With results like Iraq, who needs a coalition?greenspun.com : LUSENET : Grassroots Information Coordination Center (GICC) : One Thread
Monday, October 22, 2001 - 12:00 a.m. Pacific
Charles Krauthammer / Syndicated columnist With results like Iraq, who needs a coalition?
WASHINGTON — The great coalition debate rages.
On the one hand are those who argue that the key to winning this war is to establish as broad a coalition as possible. "To succeed in the present conflict, it is essential that we repeat the coalition-building of the Gulf conflict," writes former National Security Adviser Brent Scowcroft.
In the other camp are those who say that we should be making whatever bilateral deals we need with the most important countries neighboring the Afghan theater of war — with Uzbekistan for air bases, with Pakistan for cutting off support to the Taliban — but that the fetish of adding partners to our coalition list will simply paralyze decision-making and prevent us from doing what we have to do: defeat the enemy.
This is not just academic debate. It pits the State Department against the Defense Department. The diplomats at State want to make friends. That is their job. The commanders in the Pentagon want to win the war. That is their job. And too many "friends" can get in the way of getting it done.
Scowcroft's view, expressed in a Washington Post op-ed (Oct. 16: "Build a Coalition"), is important not just because of his distinguished service as soldier and adviser, but because he has just been appointed chairman of the Foreign Intelligence Advisory Board and thus will be influential in shaping the conduct of the new war.
Scowcroft begins his advocacy of coalition-as-centerpiece by defending our decision in the last war, when he was national security adviser to President George H.W. Bush, to stop the Gulf War before going to Baghdad and toppling Saddam.
Why? Because of the coalition. "Our Arab allies," explains Scowcroft, "would have deserted us, creating an atmosphere of hostility to the United States in the region."
Creating? We did not go to Baghdad and yet, regardless, the hostility toward us is such that it inspired the worst massacre of Americans in our history.
Much of that hostility derives from that fateful decision to leave Saddam in power in Baghdad in deference to our coalition partners, because we then had to spend a decade containing him with sanctions that have clearly hurt the Iraqi people and inflamed anti-Americanism in the region. Bin Laden himself, in giving reasons for his jihad on America, never fails to cite the starving and bombing of Iraq.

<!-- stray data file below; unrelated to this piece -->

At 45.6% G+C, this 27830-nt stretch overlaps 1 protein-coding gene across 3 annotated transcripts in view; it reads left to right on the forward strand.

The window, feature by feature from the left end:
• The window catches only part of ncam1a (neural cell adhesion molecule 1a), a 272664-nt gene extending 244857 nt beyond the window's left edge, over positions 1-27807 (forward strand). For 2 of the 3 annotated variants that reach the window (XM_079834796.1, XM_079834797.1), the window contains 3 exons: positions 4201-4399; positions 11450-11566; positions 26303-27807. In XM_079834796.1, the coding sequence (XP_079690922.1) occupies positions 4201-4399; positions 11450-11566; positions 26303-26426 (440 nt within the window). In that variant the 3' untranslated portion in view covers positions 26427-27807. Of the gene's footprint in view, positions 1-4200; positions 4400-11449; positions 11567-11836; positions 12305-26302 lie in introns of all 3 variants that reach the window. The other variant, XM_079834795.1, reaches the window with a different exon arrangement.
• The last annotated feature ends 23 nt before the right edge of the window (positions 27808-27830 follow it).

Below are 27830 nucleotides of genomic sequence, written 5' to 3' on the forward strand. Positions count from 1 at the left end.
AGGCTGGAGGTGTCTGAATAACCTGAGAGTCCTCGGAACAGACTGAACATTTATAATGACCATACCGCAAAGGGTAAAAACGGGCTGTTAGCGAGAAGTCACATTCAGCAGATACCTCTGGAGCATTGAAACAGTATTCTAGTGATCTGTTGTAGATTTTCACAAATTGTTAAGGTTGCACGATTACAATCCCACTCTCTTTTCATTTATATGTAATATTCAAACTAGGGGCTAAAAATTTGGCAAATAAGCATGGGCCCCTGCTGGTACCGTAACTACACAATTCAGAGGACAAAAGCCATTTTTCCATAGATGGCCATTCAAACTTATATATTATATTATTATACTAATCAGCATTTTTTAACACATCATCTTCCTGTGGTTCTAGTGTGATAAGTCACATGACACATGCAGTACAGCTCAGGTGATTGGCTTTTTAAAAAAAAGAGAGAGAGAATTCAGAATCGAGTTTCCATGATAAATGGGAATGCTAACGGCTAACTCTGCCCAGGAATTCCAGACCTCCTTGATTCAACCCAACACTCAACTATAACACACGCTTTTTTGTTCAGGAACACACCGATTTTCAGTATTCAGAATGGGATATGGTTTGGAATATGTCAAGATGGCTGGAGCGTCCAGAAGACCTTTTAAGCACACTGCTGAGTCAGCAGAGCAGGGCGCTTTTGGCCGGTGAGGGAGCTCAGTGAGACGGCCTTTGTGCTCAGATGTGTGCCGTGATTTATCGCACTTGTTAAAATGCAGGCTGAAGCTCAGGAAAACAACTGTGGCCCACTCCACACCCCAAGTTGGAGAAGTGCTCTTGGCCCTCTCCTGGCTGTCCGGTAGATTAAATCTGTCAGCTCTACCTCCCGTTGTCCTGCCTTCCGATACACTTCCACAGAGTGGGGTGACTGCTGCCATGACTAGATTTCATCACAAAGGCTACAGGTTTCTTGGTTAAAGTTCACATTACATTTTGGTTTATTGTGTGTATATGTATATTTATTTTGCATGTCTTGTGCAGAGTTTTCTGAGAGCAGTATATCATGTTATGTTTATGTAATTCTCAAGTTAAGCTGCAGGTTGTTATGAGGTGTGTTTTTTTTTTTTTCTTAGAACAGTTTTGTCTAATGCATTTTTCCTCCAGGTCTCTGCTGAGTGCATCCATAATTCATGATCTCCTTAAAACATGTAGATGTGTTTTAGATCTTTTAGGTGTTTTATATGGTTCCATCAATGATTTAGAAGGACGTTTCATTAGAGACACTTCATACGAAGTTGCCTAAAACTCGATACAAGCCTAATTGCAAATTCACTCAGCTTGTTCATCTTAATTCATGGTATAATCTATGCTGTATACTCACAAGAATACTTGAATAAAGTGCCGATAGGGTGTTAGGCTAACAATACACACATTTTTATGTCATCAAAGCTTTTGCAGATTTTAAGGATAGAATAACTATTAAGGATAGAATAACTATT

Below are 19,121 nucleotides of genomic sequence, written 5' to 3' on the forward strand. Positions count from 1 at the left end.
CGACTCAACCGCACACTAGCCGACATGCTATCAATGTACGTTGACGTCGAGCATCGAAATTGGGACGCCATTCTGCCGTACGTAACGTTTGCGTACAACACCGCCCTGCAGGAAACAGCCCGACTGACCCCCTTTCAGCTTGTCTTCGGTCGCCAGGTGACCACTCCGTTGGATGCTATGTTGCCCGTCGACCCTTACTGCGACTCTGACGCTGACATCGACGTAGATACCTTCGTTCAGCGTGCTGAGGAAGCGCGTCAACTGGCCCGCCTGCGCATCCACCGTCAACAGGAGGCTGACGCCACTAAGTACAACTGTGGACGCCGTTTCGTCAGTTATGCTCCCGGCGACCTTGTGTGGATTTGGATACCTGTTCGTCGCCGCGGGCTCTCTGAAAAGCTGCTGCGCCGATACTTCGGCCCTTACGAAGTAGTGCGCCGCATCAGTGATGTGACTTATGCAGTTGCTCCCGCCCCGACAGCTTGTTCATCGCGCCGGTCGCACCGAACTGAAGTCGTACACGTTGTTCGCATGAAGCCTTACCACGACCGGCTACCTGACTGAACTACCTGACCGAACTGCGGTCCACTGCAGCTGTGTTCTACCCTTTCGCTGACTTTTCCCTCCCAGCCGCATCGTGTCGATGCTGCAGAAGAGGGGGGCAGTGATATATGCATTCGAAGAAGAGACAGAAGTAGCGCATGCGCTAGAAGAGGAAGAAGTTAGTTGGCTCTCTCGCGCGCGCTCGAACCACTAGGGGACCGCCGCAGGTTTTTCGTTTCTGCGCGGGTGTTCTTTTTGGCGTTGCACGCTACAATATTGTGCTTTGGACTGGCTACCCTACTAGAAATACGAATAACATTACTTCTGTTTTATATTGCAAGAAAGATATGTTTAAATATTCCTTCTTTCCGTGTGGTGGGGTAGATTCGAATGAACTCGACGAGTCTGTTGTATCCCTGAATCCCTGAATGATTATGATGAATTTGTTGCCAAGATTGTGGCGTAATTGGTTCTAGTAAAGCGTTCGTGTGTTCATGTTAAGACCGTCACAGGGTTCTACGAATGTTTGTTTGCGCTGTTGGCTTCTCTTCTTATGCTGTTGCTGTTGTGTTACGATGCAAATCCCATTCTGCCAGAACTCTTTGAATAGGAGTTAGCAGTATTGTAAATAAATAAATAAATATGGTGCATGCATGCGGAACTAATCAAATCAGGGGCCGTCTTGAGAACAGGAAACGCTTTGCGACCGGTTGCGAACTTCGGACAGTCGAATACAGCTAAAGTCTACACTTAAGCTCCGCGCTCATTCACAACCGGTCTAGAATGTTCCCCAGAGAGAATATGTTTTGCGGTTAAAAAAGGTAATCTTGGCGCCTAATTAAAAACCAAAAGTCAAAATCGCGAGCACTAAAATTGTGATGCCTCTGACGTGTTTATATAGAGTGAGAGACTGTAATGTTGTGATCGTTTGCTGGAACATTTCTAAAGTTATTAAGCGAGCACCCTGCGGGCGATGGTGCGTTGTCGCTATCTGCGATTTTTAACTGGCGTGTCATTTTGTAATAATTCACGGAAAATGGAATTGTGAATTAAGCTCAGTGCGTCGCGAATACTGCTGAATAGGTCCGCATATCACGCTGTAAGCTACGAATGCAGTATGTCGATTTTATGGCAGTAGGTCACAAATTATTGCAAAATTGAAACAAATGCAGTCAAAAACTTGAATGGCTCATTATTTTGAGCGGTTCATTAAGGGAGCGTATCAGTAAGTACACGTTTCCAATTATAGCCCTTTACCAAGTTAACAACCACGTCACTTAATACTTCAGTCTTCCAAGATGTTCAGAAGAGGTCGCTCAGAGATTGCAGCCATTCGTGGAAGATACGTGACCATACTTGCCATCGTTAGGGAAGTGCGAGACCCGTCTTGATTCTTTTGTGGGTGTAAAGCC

Scowcroft goes on: "In addition, the situation of the United States' being in hostile occupation of an Arab land" — i.e. Baghdad, had we kept going — "might well have spawned scores of Osama bin Ladens."
Good grief. What spawned the real Osama bin Laden — his oft-repeated, No. 1 reason for his war on America — was the infidel's "occupation" of Saudi Arabia, home to Mecca and Medina, the holiest cities in Islam. And why are American soldiers still there 10 years after the Gulf War? It is precisely because we stopped short of Baghdad, allowing the very regime threatening Kuwait and Saudi Arabia to remain in power, that we need to retain an American garrison in the region.
Thus, if we wish to make a "why do they hate us" inventory, we have from bin Laden's oeuvre that the gravest U.S. offenses are the very policies — the American military presence in Arabia and the sanctions on Iraq (his love of Palestine is a recent, post-Sept. 11 flourish) — that are the direct consequences of our failure to finish off Saddam in 1991.
And why didn't we finish him off? In order to accommodate the opposition of the coalition. And yet, Scowcroft now offers "a coalition, a broad coalition" as the key, the model, for success in the current war.
Coalitions are a means and not an end. We did not go to Baghdad and, over time, the coalition fell apart anyway. In the end, we lost both the coalition and our ultimate objective — a de-fanged Iraq.
Clear thinking on coalitions comes from Defense Secretary Donald Rumsfeld. He speaks of "shifting" and "floating" coalitions. You take friends where you find them and when you need them. But in the end, we decide.
In contrast, the wall-to-wall coalitions that Scowcroft is trumpeting lead to lowest-common-denominator decision-making. They hold us back, as in the Gulf War, from our ultimate objective: attacking not just the manifestation of evil (in 1990-91, the occupation of Kuwait; in 2001, the terrorists that murdered 5,000 Americans) but the root of the evil, the state sponsors behind it.
One can have sympathy and respect for those who, in the crucible of the moment in 1991, made the wrong decision. But 10 years later, how can one refuse to acknowledge that the decision was wrong? Indeed, how can one present what was ultimately a failure — Saddam looms, sitting now on tons of anthrax — as an example of success, demanding emulation today?